Resituating the Comedia
—organized by Barbara Fuchs (University of California, Los Angeles)
Studies of the 17th-century Hispanic comedia have been reinvigorated by a strong turn to both early modern and contemporary performance. Scholars have also explored the transnational reception of the corpus, its translation, and its adaptation. This focus on performance and transnational reception has changed our understanding of the corpus, as of individual plays within it, by foregrounding questions of ideology and canonicity, situatedness and transformation.
Building on the efforts of UCLA’s Working Group on the Comedia in Translation and Performance and its Diversifying the Classics initiative, as well as the Clark’s strong holdings in both French and English reworkings of the comedia, this year-long program explores new contexts for Hispanic classical theater. In addition to presenting new research, the program will provide an opportunity for practitioners to encounter new plays, for working translators to share methodologies and interact with practitioners, and for all involved to become acquainted with the Clark’s collections in the history of European drama and performance.
Three conferences will highlight and examine new comedia studies, with its emphasis on performance and transnational reception. Roundtables and workshops with local scholars and practitioners, as well as sessions to present Clark materials, will complement the papers.
Conference 1: Making Classics: Canonicity and Performance
November 12–13, 2020
How does comedia fit within current conceptualizations of the theater canon and its classics? How has the field’s attention to performance transformed our understanding of the comedia? How does performance transform the canon, whether by highlighting new works or by re-envisioning them? This conference will take place in conjunction with the Nov. 13–15, 2020 LA ESCENA Festival of Hispanic Classical Theater at A Noise Within, in Pasadena.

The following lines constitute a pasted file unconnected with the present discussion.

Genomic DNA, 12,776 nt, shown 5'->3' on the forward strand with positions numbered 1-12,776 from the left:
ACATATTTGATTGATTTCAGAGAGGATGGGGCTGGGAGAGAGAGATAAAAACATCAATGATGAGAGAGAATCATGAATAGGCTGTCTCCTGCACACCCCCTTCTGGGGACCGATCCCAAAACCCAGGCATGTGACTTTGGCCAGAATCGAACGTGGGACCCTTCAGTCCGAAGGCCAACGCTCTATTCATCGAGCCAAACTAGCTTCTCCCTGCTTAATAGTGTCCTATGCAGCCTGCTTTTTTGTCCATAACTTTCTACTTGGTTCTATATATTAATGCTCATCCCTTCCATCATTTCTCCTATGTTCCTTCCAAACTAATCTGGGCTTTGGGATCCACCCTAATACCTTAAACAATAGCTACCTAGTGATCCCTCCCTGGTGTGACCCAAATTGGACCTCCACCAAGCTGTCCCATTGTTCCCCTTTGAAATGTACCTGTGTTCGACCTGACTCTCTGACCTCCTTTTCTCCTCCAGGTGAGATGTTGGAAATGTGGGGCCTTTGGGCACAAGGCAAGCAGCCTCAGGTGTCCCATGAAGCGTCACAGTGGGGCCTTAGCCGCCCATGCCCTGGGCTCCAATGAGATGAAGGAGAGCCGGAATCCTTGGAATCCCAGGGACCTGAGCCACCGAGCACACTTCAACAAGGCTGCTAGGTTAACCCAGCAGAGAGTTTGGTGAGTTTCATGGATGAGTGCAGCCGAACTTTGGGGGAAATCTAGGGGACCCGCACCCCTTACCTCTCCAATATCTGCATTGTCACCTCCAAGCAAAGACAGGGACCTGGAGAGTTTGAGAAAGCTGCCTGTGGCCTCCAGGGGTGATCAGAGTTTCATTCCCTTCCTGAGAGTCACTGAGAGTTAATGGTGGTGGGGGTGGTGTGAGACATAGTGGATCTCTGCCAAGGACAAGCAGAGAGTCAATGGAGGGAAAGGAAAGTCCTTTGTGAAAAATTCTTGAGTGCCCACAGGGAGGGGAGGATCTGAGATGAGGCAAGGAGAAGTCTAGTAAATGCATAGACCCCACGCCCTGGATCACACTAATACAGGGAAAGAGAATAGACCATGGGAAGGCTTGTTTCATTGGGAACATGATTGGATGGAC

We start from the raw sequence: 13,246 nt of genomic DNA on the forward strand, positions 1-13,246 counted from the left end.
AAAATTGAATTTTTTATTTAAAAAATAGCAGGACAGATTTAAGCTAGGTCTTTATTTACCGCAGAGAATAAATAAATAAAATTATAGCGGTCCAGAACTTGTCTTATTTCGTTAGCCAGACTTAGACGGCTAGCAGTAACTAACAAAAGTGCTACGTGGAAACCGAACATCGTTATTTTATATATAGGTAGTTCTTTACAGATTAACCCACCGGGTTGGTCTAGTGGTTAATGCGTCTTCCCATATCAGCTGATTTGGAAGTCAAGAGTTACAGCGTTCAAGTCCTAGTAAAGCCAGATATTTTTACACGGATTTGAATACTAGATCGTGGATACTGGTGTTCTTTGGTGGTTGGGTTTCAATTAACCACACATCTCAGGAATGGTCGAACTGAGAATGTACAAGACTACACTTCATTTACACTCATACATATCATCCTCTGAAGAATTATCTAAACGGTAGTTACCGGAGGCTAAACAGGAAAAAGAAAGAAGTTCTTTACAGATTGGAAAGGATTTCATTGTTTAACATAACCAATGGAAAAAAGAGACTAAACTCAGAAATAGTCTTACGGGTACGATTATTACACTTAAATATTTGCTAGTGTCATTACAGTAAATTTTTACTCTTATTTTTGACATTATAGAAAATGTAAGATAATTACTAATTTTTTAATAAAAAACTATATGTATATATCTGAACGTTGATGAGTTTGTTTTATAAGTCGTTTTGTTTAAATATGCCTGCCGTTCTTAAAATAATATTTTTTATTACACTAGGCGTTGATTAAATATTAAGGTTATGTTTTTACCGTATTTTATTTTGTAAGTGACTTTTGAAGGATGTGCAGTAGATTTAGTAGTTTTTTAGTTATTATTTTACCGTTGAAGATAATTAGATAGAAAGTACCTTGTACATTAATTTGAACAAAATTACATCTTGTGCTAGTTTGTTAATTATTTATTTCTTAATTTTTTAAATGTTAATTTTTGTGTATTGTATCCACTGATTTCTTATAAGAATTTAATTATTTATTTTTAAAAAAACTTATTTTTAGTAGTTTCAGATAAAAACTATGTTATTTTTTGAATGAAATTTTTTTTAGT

Conference 2: Made for the Stage: Translation and Performance
February 5–6, 2021
How has a new generation of comedia translators taken up the challenges of performance? What are the best practices in translating for performance, and the available channels for dramaturgical collaboration? How do translators’ choices impact the literary and performance canon? This conference will include a workshop on translating for performance.
Conference 3: The Comedia beyond Spain: Circulation and Adaptation
May 7–8, 2021
How does the circulation of the comedia transform it in transnational and imperial contexts, in the New World and the Old? How is canonicity impacted from abroad? How does the transnational impact of the comedia complicate both domestic periodization and national literary histories? Finally, how does adaption engage new contexts, whether geographic, historical, or ideological?